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The Impact of Residency and Fellowship Training on the Practice of Microsurgery by Members of the American Society for Surgery of the Hand
River M. Elliott, MD, Abtin Foroohar, MD, L. Scott Levin, MD, FACS.
University of Pennsylvania Health System, Philadelphia, PA, USA.
BACKGROUND: Several economic, educational, and lifestyle factors have converged to create an environment that discourages the routine practice of microsurgery by hand surgeons. The purpose of this study was to perform a detailed assessment of the microsurgical training background of current members of the American Society for Surgery of the Hand (ASSH) and then determine the impact that prior training had on current microsurgical practice.
METHODS: A 174-item, anonymous Web-based survey was sent to all active members of the ASSH. Eleven items addressed general microsurgical practice, two items concerned training background, and 156 addressed the surgeon’s training, comfort, and current practice of specific microsurgical procedures. The remaining items concerned practice setting, training background, and general comments. Data were analyzed using frequency tables, cross-tabulations, and chi-square tests.
RESULTS: Responses were received from 377 of the 2019 ASSH members surveyed (18.7% response rate). Residency training was primarily in orthopaedics (n=249, 66.9%), plastic surgery (n=56, 15.1%), or general surgery (n=55, 14.8%). The majority of respondents participated in orthopaedic hand fellowships (n=242, 65.1%), followed by combined (n=65, 17.5%), and plastic surgery (n=15, 4%) fellowships. Practice settings included private practice with or without academic affiliation (n=247, 67.2%), academic medical centers (n=106, 28.7%), or regional medical centers (n=15, 4.1%). Microsurgical procedures involving nerves were performed by the majority of surgeons (n=337, 96.6%). In this category, there were no statistically significant differences between hand surgeons who had completed residency in plastic surgery versus orthopaedic surgery, and no differences between those who had completed orthopaedic versus combined fellowships. General microvascular procedures were performed by fewer surgeons (n=208, 56.1%), while replantations were performed by exactly 50% of respondents (n=179). One hundred thirteen respondents (30.6%) performed free tissue transfer. When compared to hand surgeons with orthopaedic residency backgrounds, hand surgeons who completed plastic surgery residencies were more likely to perform general microvascular procedures (78.6% vs. 47.8%, p=3.02x10-5), replantations (70.6% vs. 44.8%, p=0.00231), and free tissue transfer (77.4% vs. 20.7%, p=7.41x10-16). Hand surgeons trained at combined fellowship programs were more likely to perform replantations (58.1% vs. 43.9%, p=0.0475) and free tissue transfer (40.6% vs. 23.6%, p=0.00686) when compared to those who trained at orthopaedic fellowship programs. There was no significant difference between groups with respect to general microvascular procedures. Small numbers of respondents trained in plastic surgery hand fellowships prevented statistical analysis of this group.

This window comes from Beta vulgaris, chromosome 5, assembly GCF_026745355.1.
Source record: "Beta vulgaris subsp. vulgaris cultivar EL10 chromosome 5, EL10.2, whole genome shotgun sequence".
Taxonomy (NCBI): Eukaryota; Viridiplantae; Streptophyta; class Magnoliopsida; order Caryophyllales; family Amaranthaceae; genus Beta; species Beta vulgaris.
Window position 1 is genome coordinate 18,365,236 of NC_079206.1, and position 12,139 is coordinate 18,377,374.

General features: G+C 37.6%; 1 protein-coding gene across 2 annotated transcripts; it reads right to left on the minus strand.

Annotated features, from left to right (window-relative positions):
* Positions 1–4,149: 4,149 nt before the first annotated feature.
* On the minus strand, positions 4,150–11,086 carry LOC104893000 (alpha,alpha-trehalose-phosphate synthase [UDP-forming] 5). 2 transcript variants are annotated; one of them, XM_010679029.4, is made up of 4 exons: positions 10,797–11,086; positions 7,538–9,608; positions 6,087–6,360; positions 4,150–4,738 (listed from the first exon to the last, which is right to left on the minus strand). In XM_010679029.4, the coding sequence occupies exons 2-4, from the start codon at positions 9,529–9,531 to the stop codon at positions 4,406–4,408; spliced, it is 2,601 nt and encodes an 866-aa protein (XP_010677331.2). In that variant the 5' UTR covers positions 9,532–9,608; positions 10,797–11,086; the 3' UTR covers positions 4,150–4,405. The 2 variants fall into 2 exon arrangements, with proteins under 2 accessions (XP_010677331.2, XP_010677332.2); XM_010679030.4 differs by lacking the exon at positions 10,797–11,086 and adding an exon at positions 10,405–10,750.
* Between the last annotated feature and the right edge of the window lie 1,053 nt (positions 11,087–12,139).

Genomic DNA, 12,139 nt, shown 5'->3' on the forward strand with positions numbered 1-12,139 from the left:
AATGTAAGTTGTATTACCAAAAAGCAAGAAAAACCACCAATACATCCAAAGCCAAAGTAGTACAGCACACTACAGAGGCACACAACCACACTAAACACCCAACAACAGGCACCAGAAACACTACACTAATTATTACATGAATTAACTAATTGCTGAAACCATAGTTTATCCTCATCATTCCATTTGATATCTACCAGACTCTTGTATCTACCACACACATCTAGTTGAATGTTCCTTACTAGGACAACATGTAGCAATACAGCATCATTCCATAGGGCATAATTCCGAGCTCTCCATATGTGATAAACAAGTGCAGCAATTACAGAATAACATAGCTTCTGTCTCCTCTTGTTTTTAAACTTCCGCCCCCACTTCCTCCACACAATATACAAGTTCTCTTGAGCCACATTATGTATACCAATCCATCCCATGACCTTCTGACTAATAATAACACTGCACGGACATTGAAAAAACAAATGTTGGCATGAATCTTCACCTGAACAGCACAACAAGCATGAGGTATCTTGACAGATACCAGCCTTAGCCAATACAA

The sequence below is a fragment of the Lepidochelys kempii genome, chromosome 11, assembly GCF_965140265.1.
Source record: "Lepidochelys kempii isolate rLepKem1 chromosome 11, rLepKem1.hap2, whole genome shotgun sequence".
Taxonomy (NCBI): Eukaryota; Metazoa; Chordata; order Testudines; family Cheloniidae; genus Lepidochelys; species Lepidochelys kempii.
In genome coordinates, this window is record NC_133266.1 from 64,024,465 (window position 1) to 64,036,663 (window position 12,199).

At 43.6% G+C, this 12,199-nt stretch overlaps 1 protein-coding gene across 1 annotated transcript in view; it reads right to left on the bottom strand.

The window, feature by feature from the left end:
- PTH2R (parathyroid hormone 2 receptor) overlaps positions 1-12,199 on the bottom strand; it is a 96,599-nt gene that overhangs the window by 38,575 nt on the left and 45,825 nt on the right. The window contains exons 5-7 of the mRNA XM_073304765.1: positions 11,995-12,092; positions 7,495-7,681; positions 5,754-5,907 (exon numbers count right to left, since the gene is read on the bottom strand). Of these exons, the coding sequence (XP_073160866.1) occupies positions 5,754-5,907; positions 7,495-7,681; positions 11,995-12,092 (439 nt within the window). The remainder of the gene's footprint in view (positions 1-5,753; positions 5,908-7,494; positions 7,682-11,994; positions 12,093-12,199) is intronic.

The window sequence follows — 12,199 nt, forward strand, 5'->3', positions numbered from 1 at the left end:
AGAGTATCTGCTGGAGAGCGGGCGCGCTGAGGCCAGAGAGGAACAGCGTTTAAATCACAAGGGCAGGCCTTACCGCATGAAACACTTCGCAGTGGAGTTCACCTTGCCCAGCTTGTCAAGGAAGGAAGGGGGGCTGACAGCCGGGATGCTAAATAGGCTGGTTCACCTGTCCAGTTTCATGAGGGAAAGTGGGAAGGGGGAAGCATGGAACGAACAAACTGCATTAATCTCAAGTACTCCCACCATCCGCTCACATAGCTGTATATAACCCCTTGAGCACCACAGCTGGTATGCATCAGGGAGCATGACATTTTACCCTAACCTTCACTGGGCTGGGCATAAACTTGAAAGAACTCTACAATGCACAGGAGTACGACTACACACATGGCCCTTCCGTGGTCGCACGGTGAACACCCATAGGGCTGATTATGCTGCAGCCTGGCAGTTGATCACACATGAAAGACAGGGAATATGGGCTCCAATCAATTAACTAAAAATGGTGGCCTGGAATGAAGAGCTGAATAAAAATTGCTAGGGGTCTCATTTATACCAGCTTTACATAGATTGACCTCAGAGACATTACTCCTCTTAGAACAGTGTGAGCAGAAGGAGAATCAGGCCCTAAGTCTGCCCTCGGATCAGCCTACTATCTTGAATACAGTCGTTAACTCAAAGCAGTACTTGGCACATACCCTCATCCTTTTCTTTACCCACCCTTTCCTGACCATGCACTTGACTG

CONCLUSIONS: Educational and training backgrounds have a substantial impact on microsurgical practice by hand surgeons. Although nearly all surgeons perform microsurgical procedures involving nerves, significant differences were seen in other areas. Complex microsurgical procedures are more frequently performed by surgeons trained in plastic surgery residencies and combined fellowship programs. Specifically, hand surgeons trained in plastic surgery residency programs are more likely to perform replantations, free tissue transfer, and general microvascular surgery, while those trained at combined fellowship programs are more likely to perform replantations and free tissue transfer.
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